Monday, September 30, 2013

An Urban Naturalist: Greg Gerritt

He dropped out of forestry school at the University of Maine “to hitchhike and live in the woods,” Greg Gerritt says. There were fewer forestry jobs available at the time, and he was “fed up with Western civilization as an ecosystem-destroying machine.” As he saw it, the school’s forestry school “had no more interest in forest, ecosystem, or community health than the corporate forest overlords who had paid for the brand-new Forest Resources building.”

He switched his major to anthropology, but he never stopped caring about environmental issues. The guy who grew up in the Bronx “spent the next 25 years in the woods, managing a woodlot, keeping my eyes open, gardening, building things of woods, reading quite a bit.” Today, Gerritt, an employee of the Environment Council of Rhode Island, is a leading advocate of making ecology “a component of efforts to create a sustainable economy” in his adopted state. He has led the council’s Compost Initiative and received a Merit Award last year from the Environmental Protection Agency (EPA) for his work in this area. He is the founder of the think tank and Friends of the Moshassuck and a co-founder of the Green Party. For him, the ecology/economy connection is a vital one. “You cannot heal ecosystems without ending poverty, you cannot end poverty without healing ecosystems,” Gerritt maintains, “and you will not do either until we shut down the military-industrial complex that is at the heart of the inequality on the planet and uses violence to remove the original inhabitants from the forests of the world.”

Which is, when you stop to think about it, a very simple, straightforward concept. So why is it taking so long for people to grasp it? He does something of a mental shrug, remarking, “I bring a wider array of knowledge to the game than most. I strongly oppose the vested interests that do not want us to see the connections, as the separations allow them to maintain their power and control.”

It’s just one of the many subjects that Gerritt has explored as an activist, writer, and videographer. The Green Party’s 2004 presidential campaign...the fight to ban clear-cutting in the forests of Maine in 1996…and frogs.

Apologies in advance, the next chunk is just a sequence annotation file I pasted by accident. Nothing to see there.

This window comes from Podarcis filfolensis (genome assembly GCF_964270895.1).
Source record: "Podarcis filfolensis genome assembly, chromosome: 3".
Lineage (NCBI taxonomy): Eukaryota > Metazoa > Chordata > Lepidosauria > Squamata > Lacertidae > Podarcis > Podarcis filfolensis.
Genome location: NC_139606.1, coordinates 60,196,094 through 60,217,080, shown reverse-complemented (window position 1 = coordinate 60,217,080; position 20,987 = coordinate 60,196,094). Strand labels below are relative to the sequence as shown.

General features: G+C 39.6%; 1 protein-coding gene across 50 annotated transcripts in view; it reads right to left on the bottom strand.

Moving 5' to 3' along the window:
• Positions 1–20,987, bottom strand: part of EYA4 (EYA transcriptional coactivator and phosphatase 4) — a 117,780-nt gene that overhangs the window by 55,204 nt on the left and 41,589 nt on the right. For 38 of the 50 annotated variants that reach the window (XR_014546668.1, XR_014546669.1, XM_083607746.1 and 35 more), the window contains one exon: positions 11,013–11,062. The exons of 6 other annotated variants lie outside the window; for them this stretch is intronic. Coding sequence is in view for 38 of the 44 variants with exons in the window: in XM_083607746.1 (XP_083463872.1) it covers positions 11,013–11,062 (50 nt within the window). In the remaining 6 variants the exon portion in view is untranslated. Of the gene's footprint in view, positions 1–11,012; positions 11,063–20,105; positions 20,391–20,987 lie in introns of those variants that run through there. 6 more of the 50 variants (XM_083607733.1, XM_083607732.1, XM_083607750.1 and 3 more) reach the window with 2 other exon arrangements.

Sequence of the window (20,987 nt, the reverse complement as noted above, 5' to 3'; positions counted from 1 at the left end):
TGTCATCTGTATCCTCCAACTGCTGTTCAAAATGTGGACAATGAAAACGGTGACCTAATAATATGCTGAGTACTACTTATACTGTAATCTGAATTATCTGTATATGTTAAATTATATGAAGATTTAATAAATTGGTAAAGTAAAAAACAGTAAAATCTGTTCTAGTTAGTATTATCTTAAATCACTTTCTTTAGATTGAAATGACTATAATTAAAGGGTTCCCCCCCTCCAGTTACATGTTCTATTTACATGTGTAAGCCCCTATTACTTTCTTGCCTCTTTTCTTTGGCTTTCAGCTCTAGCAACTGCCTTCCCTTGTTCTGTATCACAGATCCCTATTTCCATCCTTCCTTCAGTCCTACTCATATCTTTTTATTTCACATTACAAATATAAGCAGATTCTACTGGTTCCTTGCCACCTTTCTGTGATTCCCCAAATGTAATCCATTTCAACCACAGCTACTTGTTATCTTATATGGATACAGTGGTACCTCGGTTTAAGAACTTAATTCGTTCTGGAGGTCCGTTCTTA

Gerritt has been filming the wildlife around the ponds in Providence’s North Burial Ground. The ducks, geese, herons, kingfishers, cormorants, muskrats, otters, and amphibians there have been providing him with “a small wildlife fix” on his daily walks and finding their way into his blog. He began videotaping the development of Fowler’s Toads and Gray Tree Frogs, paying particular attention to the tadpoles. “I decided to focus on tadpoles because they were easy, visible, cute, and can be used to easily demonstrate development in vertebrates,” he explains. “I assumed some day, I would work with some sort of children’s program to do this. But it turns out, I did it mostly for myself.”

His delighted fascination with his amphibious subjects comes across in his prose. The tree frogs, for instance, remind him in their early stages of “pelagic shellfish on steroids. I often think of them as harried commuters living in tadpole cities during the morning commute, often with a predominant direction. It is a sight to behold, these little critters going every which way, bumping into each other, stopping here and there, then moving on.” And then there’s his description of the frogs calling “from the ponds, from the trees all around the pond”: “it is not only a sonic experiences, it is a visceral one. It is the most addicting thing I know. I get out there and just want to record all evening. And vibrate.” Now, there’s some writing that’s not just poetic – it’s downright Thoreauvian.

“I have never referred to myself as Thoreauvian,” Gerritt replies, “but I get where that comes from. America has a long tradition of nature writing, and it is one of the types of writing I do. I think I do it reasonably well, but I have my own style.” To him, Thoreau and the other major American nature writers are, well, not particularly major influences.

Interestingly enough, the author who does strike a chord with him is Ursula K. LeGuin, who is known for her Earthsea trilogy and other fantasy and sci-fi novels. “What she is especially good at,” Gerritt observes, “is creating alien worlds in which there is an internal consistency to the ecosystem, and…with how the ‘people’ (often aliens who differ tremendously from people) act and interact. She also has a great understanding of how things get done and the power of words and of giving things their right name. Much of my work is about speaking truth to power – in other words, calling things by their real names. Even her work about wizardry resonates in the real world.”

So, what does he see himself doing next? Well, for starters, Gerritt plans to continue with his video work: he still has this year’s footage to edit and post. If he does it again next year, he thinks he’ll “have the rhythm better and get more of the things I missed this year.” He has also received funding to write about the economy and prosperity in his community, which will enable him to bring the healing-ecosystems-ending-poverty equation into “more public forums in Rhode Island for the self-serving rich to stumble over…I expect to do more and more work around the idea that what we learn from environmental-justice remedies around the world needs to be applied to our own communities if we are to thrive.”

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